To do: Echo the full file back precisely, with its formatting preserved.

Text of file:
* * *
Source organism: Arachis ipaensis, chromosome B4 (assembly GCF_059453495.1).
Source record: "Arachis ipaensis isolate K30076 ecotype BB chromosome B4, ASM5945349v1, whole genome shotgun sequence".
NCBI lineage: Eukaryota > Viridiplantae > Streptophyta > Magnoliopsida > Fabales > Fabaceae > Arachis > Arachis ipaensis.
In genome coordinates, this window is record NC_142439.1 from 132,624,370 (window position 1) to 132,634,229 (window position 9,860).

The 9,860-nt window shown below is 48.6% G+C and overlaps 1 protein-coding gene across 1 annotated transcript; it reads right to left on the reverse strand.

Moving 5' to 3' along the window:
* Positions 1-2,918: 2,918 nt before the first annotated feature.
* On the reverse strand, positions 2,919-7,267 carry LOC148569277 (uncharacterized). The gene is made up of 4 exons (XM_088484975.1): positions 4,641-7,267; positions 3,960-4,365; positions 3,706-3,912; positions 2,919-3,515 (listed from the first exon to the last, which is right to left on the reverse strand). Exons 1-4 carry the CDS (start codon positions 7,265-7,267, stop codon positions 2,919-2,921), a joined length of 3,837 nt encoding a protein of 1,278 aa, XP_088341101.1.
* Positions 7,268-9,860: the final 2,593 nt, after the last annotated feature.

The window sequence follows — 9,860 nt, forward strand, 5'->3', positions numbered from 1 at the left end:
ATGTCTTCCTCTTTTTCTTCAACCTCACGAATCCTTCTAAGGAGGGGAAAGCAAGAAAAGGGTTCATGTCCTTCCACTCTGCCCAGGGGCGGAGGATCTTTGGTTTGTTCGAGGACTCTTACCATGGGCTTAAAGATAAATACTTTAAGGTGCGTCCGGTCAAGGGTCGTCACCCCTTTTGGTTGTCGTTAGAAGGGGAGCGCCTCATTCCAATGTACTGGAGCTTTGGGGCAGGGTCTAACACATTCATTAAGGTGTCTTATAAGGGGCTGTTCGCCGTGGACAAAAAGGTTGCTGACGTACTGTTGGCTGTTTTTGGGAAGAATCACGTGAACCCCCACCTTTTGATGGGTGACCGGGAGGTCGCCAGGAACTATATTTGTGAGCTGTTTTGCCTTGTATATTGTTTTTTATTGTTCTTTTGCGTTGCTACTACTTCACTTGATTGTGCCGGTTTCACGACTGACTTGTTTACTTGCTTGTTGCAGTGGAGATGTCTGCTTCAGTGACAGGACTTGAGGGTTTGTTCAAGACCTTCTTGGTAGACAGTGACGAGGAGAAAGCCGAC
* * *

Source organism: Arachis ipaensis, chromosome B4 (assembly GCF_059453495.1).
Source record: "Arachis ipaensis isolate K30076 ecotype BB chromosome B4, ASM5945349v1, whole genome shotgun sequence".
NCBI lineage: Eukaryota > Viridiplantae > Streptophyta > Magnoliopsida > Fabales > Fabaceae > Arachis > Arachis ipaensis.
In genome coordinates, this window is record NC_142439.1 from 132,624,370 (window position 1) to 132,634,229 (window position 9,860).

The 9,860-nt window shown below is 48.6% G+C and overlaps 1 protein-coding gene across 1 annotated transcript; it reads right to left on the reverse strand.

Moving 5' to 3' along the window:
* Positions 1-2,918: 2,918 nt before the first annotated feature.
* On the reverse strand, positions 2,919-7,267 carry LOC148569277 (uncharacterized). The gene is made up of 4 exons (XM_088484975.1): positions 4,641-7,267; positions 3,960-4,365; positions 3,706-3,912; positions 2,919-3,515 (listed from the first exon to the last, which is right to left on the reverse strand). Exons 1-4 carry the CDS (start codon positions 7,265-7,267, stop codon positions 2,919-2,921), a joined length of 3,837 nt encoding a protein of 1,278 aa, XP_088341101.1.
* Positions 7,268-9,860: the final 2,593 nt, after the last annotated feature.

The window sequence follows — 9,860 nt, forward strand, 5'->3', positions numbered from 1 at the left end:
ATGTCTTCCTCTTTTTCTTCAACCTCACGAATCCTTCTAAGGAGGGGAAAGCAAGAAAAGGGTTCATGTCCTTCCACTCTGCCCAGGGGCGGAGGATCTTTGGTTTGTTCGAGGACTCTTACCATGGGCTTAAAGATAAATACTTTAAGGTGCGTCCGGTCAAGGGTCGTCACCCCTTTTGGTTGTCGTTAGAAGGGGAGCGCCTCATTCCAATGTACTGGAGCTTTGGGGCAGGGTCTAACACATTCATTAAGGTGTCTTATAAGGGGCTGTTCGCCGTGGACAAAAAGGTTGCTGACGTACTGTTGGCTGTTTTTGGGAAGAATCACGTGAACCCCCACCTTTTGATGGGTGACCGGGAGGTCGCCAGGAACTATATTTGTGAGCTGTTTTGCCTTGTATATTGTTTTTTATTGTTCTTTTGCGTTGCTACTACTTCACTTGATTGTGCCGGTTTCACGACTGACTTGTTTACTTGCTTGTTGCAGTGGAGATGTCTGCTTCAGTGACAGGACTTGAGGGTTTGTTCAAGACCTTCTTGGTAGACAGTGACGAGGAGAAAGCCGAC